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{Updated 4/10/2020 for information on seasonal workers, banker reliance on borrower documents, self-employed borrowers (filing 1040 C or F) and payroll caps per employee.}

{NOTE: I will not continue to update this as the PPP loan guidance changes. The framework I proposed makes sense, and the SBA and federal government has clarified things as we go along. For the most recent information, please go to https://www.sba.gov/funding-programs/loans/coronavirus-relief-options/paycheck-protection-program.}

The Paycheck Protection Program was designed to roll out quickly, not to be clear and easy to implement. Understandable. The coronavirus pandemic requires quick action as we shut down our economy for the overriding health emergency.

That said, lenders throughout the country are struggling to meet the time-compression of approving loans. And lending and credit management are creating the guidelines in the absence of clear guidance from the SBA.

That is the case at the time of this writing, and as you know, by the time you read this circumstances may have changed in this fast-moving challenge.

How to determine the loan amount

Lenders are looking for a clear approach, and it happens that unless your bank or credit union simply chooses a guideline, at the time I write this, there is not consistency across the board. Again, understandable.

To explain why, I have taken a business’ information from their 2018 1120S, their 2019 1120S (not yet required to be filed so perhaps not available yet). I also through in info from the Q4 2019 941 and their Q1 2020 941.

The four answers I got for the payroll costs, and the resultant loan amount for two of them are:

Form Period  Costs Monthly Loan Amount
2018 1120S Annual 124,451         10,371            25,927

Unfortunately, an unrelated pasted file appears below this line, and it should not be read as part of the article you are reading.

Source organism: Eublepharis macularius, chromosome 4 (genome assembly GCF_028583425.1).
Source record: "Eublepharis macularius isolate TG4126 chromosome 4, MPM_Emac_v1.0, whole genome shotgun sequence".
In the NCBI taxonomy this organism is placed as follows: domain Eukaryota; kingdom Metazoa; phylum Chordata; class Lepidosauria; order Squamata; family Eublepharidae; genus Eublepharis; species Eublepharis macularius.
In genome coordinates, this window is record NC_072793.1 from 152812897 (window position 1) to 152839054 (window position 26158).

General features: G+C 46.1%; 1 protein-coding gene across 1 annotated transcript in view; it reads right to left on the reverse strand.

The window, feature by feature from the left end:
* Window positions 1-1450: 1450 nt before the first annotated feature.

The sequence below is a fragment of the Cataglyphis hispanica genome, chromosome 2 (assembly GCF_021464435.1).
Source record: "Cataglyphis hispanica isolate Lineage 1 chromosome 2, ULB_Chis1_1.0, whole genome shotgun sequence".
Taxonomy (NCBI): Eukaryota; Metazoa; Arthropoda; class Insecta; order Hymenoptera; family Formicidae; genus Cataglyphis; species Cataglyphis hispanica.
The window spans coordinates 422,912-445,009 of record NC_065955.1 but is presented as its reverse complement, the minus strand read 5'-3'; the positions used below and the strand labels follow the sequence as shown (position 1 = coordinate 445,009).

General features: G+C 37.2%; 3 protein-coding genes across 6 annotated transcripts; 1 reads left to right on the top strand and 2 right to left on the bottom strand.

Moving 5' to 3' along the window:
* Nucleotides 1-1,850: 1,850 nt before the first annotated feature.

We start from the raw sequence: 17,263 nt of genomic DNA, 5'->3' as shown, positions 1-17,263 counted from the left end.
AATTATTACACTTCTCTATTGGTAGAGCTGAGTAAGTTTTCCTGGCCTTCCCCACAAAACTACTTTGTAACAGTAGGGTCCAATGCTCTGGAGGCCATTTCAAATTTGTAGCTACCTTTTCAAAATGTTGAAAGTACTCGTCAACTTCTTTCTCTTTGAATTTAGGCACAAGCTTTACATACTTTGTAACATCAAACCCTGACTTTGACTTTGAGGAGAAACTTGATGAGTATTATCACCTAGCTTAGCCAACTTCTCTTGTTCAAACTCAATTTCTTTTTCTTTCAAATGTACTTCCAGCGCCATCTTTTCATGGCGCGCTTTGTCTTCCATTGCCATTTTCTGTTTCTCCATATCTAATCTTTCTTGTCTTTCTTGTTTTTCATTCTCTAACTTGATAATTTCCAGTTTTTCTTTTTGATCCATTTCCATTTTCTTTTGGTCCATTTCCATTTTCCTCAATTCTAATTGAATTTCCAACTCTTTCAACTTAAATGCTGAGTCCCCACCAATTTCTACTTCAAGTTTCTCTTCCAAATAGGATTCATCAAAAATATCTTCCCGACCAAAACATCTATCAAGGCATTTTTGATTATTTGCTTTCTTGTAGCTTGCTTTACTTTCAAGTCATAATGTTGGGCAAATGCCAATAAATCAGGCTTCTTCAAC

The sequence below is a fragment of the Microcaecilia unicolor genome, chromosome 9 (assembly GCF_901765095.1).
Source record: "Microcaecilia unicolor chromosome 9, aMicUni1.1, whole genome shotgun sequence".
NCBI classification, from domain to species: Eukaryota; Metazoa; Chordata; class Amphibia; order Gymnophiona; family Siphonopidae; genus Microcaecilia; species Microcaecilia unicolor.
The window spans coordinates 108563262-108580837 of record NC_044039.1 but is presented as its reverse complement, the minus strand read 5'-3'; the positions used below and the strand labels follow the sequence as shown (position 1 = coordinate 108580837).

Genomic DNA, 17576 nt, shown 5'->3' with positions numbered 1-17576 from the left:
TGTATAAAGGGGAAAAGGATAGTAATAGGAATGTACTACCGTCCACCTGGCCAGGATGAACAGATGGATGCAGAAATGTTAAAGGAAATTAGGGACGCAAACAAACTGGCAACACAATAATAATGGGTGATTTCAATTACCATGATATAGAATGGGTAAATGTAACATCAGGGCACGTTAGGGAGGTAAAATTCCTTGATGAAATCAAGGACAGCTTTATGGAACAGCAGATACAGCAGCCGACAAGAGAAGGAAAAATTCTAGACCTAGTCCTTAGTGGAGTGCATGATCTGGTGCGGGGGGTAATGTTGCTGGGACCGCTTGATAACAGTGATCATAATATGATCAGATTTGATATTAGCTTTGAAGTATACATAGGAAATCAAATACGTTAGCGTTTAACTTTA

2019 1120S Annual      62,918           5,243            13,108
2019 Q4 941 Quarterly      12,106           4,035  
2020 Q1 941 Quarterly      19,916           6,639  

I did not calculate the loan amount for the 941’s because they are quarterly only. But you can see from them how this business’ payroll costs are changing.

While the business is required to use 12 months payroll, that could be calendar year 2019 or, potentially, April 1, 2019 through March 30, 2020. And there are exceptions for seasonal businesses and those who were in business February 15, 2020 but had not been in business for the full year.

What documentation does the SBA require?

The Interim Final Rule published to the Treasury’s website on April 2, 2020 (the “Interim Final Rule”) indicates that the SBA will allow lenders to rely on certifications of the borrower in order to determine eligibility of the borrower and use of loan proceeds and to rely on specified documents provided by the borrower to determine qualifying loan amount and eligibility for loan forgiveness.9 Lenders must comply with the applicable lender obligations set forth in the Interim Final Rule but lenders will be held harmless for borrowers’ failure to comply with program criteria.

I am not suggesting that you be careless, but the speed of the rollout of the program has led the SBA to give you some latitude about verifying that the borrower is being honest. Does that make you nervous or does that give you comfort?

What about the 8 weeks?

Whether or not the loan will be forgiven is based on how they spend the funds in the 8 weeks after some date. As I write I am assuming it is when the loan closes.

So, if the loan is made on May 1, 8 weeks later is June 26th. Assuming the eligible items that will result in loan forgiveness (including payroll, rent and mortgage payments) all are paid on the first of the month, this borrower will get two months of all those payments done in 8 weeks.

What if your loan is May 2nd? Then you pick up the June 1st payments but not the July 1st payments.